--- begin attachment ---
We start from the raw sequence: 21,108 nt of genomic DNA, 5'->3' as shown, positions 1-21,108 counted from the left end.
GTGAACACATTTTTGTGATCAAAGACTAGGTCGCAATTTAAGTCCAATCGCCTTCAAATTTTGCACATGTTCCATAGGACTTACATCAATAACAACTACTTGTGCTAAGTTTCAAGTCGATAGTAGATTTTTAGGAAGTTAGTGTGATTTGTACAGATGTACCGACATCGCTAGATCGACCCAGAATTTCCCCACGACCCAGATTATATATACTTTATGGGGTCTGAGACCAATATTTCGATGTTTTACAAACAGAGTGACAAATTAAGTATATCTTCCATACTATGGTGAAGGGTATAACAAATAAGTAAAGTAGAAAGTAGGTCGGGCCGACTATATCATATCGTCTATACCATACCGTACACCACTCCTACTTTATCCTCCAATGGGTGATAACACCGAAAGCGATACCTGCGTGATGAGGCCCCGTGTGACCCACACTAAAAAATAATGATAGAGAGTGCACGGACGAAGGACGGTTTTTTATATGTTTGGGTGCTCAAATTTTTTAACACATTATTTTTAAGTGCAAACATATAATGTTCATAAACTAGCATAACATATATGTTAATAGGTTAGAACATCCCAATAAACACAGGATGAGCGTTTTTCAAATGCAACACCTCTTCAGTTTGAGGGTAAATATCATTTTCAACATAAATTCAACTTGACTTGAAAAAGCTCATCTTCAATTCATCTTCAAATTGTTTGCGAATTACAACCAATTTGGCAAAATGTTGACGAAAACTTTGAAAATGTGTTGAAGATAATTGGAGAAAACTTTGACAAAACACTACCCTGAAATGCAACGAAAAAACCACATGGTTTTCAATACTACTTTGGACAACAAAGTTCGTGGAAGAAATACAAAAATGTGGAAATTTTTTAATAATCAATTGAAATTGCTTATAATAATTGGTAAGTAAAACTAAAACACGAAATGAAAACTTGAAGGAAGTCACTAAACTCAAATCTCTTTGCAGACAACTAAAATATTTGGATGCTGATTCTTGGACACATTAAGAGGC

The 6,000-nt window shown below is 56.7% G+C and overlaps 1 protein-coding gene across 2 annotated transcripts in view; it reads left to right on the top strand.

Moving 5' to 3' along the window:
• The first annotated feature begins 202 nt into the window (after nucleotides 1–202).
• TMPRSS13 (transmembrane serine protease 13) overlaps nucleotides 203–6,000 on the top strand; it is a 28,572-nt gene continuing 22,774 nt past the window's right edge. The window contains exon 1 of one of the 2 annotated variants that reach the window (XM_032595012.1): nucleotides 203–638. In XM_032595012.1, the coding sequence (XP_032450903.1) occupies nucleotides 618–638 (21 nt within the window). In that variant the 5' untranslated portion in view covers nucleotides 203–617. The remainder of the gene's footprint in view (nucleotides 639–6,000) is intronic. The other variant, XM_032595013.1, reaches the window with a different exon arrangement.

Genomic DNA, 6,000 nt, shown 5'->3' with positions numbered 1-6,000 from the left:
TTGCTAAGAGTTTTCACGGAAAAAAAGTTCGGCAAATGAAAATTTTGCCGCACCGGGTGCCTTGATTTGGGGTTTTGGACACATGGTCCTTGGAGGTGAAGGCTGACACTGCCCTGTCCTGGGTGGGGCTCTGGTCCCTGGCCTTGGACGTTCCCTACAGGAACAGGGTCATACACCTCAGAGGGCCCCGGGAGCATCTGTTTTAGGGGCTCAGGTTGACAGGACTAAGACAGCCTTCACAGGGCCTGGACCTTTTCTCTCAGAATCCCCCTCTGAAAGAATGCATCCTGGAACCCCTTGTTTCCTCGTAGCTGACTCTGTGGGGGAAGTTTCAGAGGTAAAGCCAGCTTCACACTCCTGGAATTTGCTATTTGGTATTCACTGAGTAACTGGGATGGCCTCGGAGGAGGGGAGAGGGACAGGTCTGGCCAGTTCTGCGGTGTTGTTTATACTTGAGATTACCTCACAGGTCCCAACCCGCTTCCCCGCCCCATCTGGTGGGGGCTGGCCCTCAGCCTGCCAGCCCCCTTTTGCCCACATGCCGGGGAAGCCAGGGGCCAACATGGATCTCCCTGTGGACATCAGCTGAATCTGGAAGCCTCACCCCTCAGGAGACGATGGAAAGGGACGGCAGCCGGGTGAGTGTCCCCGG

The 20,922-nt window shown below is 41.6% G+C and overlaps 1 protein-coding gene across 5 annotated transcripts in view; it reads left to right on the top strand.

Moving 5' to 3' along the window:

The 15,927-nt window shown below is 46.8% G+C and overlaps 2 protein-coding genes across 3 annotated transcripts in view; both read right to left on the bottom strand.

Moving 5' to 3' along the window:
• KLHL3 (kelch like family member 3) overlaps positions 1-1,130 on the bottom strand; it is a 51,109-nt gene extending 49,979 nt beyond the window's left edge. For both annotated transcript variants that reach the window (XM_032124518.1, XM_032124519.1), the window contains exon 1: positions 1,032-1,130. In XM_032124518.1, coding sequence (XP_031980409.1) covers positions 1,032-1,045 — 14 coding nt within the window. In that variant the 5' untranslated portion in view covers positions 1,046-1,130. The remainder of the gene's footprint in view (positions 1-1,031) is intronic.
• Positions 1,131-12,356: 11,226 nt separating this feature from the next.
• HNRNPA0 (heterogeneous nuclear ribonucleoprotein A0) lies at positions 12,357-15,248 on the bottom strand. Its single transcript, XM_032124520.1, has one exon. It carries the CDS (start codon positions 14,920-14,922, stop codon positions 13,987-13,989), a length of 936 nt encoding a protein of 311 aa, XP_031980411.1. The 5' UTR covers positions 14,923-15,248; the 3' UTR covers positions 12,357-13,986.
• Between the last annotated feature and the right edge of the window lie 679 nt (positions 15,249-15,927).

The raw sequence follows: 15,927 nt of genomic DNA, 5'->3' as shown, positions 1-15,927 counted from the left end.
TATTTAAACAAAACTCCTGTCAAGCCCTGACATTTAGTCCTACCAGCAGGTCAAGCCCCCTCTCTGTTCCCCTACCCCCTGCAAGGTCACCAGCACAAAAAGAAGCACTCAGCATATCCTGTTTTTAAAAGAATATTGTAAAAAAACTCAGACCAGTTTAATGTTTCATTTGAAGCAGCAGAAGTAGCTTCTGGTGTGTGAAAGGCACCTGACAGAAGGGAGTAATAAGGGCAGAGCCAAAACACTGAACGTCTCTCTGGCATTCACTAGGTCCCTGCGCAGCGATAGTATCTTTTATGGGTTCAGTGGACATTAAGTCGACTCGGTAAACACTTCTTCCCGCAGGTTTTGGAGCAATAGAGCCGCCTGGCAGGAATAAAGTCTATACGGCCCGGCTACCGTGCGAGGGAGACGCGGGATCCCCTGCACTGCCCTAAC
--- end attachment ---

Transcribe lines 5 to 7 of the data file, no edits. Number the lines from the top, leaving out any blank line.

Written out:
• The first annotated feature begins 202 nt into the window (after nucleotides 1–202).
• TMPRSS13 (transmembrane serine protease 13) overlaps nucleotides 203–6,000 on the top strand; it is a 28,572-nt gene continuing 22,774 nt past the window's right edge. The window contains exon 1 of one of the 2 annotated variants that reach the window (XM_032595012.1): nucleotides 203–638. In XM_032595012.1, the coding sequence (XP_032450903.1) occupies nucleotides 618–638 (21 nt within the window). In that variant the 5' untranslated portion in view covers nucleotides 203–617. The remainder of the gene's footprint in view (nucleotides 639–6,000) is intronic. The other variant, XM_032595013.1, reaches the window with a different exon arrangement.

Genomic DNA, 6,000 nt, shown 5'->3' with positions numbered 1-6,000 from the left: